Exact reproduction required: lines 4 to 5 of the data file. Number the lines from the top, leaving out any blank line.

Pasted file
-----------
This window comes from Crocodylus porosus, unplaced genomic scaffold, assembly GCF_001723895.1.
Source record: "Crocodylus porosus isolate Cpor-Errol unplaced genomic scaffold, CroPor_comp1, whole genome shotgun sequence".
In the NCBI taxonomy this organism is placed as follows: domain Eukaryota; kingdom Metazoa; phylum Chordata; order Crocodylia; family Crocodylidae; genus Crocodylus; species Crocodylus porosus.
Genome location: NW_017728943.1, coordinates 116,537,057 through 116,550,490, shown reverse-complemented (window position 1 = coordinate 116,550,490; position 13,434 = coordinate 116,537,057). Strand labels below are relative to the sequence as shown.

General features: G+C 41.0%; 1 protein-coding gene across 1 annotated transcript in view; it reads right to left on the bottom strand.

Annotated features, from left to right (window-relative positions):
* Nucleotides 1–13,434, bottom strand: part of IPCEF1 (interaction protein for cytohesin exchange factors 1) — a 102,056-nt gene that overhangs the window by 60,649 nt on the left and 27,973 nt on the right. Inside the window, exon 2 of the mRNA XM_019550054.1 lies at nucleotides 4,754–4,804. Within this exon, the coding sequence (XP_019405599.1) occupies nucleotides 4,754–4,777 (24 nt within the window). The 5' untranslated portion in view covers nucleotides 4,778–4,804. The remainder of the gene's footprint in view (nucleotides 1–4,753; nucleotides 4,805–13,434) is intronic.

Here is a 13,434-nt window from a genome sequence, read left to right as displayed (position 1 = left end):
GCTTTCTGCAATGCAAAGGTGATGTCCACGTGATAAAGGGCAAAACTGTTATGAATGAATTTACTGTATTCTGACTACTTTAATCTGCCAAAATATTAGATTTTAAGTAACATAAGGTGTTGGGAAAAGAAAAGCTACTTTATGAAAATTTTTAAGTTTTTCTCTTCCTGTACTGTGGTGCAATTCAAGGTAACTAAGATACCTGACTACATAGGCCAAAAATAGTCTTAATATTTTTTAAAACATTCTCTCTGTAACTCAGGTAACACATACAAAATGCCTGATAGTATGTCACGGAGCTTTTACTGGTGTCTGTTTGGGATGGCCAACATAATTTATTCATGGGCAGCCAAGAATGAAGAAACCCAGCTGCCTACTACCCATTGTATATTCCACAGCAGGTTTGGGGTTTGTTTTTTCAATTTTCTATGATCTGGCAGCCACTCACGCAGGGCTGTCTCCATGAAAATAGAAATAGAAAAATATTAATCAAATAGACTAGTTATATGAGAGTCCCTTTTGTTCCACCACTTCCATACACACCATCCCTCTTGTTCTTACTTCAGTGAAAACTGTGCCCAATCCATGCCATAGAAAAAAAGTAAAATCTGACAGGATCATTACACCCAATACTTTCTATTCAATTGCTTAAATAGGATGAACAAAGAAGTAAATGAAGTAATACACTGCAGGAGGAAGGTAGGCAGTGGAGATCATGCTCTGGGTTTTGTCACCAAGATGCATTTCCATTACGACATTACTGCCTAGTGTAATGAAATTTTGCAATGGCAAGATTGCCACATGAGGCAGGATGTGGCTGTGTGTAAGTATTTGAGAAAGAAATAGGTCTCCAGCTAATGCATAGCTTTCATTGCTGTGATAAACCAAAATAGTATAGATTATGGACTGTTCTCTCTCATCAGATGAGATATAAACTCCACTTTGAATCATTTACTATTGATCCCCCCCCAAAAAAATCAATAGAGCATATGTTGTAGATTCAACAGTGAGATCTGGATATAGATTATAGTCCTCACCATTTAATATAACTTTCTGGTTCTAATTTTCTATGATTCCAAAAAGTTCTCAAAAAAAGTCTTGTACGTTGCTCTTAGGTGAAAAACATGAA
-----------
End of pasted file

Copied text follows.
Genome location: NW_017728943.1, coordinates 116,537,057 through 116,550,490, shown reverse-complemented (window position 1 = coordinate 116,550,490; position 13,434 = coordinate 116,537,057). Strand labels below are relative to the sequence as shown.

General features: G+C 41.0%; 1 protein-coding gene across 1 annotated transcript in view; it reads right to left on the bottom strand.